Power is everywhere this season. Last year, three players topped 40 home runs. Joey Gallo reached that exact number in the fewest games, at 148. So far in 2019, we already have four guys at 40 or more dingers. Christian Yelich (41) has played the fewest games, at 113, while Pete Alonso (40) has registered the most games at 125. Maybe those dudes were bound to hit a lot of homers anyway, so let’s think of some others who might better frame this league-wide power surge.
Eduardo Escobar has 28 bombs in 125 games so far this year, and his previous career-high was 23 in 151 last year. Carlos Santana has 30 bombs and will likely surpass his previous career best of 34. Jorge Soler already has 35 homers in 126 games and will join the 40-homer club soon enough. The league average ISO — or isolated slugging, which measures how often a guy gets an extra base hit per at-bat — is .184. Last year, it was .161.
It’s hard to overstate how massive that jump is. In the previous decade, the biggest year-over-year increases were 12 points between 2015 and 2016; and 15 points between 2014 to 2015. That tracks back to when the ball first changed and then changed again. It also provides some perspective on the influence that yet another new ball could be having on the league this year. I mean, a 23-point jump in league-wide ISO over a single winter is just hilariously large.
How can we even process it? Which player performances do we buy into? I asked some pals if anyone’s done any work on that this year that I could check out, and I got pointed to an August Fagerstrom article on FanGraphs from mid-September 2016. (Thanks, as they say, to the homies.) He looked at every player who had at least 300 plate appearances each in 2015 and 2016, checking the increase in their ISOs and any potential change in their league-adjusted ISO, or ISO+. Fagerstrom found 19 players who were “faking” their power; guys whose ISO+ numbers were coming in lower than their raw ISOs.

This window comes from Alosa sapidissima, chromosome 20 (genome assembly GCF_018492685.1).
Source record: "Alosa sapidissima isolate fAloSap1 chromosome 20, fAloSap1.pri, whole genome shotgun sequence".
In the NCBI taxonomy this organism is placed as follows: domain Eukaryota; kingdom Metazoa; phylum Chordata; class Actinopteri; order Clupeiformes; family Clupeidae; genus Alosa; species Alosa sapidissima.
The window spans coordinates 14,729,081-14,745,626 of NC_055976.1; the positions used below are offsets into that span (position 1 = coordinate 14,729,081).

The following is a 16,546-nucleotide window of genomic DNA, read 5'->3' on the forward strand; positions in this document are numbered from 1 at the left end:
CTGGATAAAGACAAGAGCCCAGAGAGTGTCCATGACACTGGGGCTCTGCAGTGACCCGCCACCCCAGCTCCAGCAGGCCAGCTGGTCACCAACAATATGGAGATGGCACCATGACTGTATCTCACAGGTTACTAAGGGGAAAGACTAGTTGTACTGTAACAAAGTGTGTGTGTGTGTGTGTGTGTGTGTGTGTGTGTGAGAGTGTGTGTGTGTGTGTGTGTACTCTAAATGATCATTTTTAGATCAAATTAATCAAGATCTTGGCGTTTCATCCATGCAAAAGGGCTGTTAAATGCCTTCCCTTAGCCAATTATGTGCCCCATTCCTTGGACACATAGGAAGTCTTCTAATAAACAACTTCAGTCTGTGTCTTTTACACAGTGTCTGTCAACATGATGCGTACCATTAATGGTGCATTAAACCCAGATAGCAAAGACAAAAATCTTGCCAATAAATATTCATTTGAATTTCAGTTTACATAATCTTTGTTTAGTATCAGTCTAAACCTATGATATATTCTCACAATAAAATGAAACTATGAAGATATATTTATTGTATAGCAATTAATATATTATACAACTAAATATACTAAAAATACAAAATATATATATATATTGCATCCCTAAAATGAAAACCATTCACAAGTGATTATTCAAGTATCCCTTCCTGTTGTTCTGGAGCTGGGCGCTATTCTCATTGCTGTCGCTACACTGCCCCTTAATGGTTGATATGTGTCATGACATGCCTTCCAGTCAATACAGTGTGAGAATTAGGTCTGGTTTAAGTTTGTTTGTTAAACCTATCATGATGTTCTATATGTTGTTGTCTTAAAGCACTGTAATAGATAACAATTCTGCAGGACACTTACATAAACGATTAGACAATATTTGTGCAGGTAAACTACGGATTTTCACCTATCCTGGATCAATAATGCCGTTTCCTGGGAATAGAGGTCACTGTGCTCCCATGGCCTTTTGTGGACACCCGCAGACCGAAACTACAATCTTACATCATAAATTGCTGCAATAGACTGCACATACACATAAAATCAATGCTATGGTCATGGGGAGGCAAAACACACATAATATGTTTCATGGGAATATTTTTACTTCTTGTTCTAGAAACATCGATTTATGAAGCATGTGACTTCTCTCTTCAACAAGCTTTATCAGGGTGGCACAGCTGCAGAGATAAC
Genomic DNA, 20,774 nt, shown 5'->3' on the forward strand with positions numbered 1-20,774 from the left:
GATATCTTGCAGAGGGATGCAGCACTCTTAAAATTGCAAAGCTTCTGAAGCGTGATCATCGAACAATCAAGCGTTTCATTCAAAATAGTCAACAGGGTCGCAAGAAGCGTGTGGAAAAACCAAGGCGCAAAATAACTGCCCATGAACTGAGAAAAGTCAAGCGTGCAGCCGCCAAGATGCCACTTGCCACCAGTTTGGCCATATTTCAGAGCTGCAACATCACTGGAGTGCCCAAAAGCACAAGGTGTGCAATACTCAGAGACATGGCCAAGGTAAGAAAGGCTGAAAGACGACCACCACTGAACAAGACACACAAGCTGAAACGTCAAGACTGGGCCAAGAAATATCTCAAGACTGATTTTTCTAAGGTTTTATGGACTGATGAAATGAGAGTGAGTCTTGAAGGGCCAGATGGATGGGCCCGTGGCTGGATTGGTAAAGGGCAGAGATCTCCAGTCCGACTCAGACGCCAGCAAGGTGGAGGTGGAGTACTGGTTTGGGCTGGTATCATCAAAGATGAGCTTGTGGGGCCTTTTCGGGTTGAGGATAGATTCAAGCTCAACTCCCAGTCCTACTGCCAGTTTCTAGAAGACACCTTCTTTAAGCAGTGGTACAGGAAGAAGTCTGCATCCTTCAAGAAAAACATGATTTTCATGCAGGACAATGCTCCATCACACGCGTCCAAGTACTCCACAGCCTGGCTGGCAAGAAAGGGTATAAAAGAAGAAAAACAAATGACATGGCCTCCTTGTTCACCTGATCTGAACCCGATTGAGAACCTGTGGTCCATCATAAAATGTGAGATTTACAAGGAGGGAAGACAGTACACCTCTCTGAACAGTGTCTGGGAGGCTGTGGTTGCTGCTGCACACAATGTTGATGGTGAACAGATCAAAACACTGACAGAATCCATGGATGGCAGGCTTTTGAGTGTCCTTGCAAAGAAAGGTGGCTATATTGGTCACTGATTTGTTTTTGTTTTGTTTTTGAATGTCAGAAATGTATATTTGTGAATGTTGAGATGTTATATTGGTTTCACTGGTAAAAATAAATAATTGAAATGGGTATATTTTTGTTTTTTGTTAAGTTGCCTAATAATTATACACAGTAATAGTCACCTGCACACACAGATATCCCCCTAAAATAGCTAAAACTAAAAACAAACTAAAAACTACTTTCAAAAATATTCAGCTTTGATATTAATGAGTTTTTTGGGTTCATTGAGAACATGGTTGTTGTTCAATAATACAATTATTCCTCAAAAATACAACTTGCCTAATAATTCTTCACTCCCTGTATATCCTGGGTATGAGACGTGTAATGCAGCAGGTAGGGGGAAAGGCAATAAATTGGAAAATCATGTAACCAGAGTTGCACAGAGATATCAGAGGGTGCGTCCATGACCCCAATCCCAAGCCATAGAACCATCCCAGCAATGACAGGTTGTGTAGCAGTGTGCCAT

In an even crazier offensive environment with the same question as Fagerstrom, I used his framework and found 33 such fakers to this point in 2019. The whole list can be gleaned here, though the top 10 power impostors are below.
|Player||2018 ISO||2018 ISO+||2019 ISO||2019 ISO+||ISO Diff||ISO+ Diff|
This group poses a bit of a conundrum. They’re all average or better regardless of their adjusted numbers this year, save for Hosmer, whose improvements appear to be more the result of league’s tide rising than his own strokes (as was the case three years ago). Some are established veterans while others are a bit younger and offer a layer of intrigue through upside. So who would you want to bet on moving forward, despite the knowledge that they may be playing over their heads right now? Who would you want to stay away from?
|Point of Season||ISO||ISO+|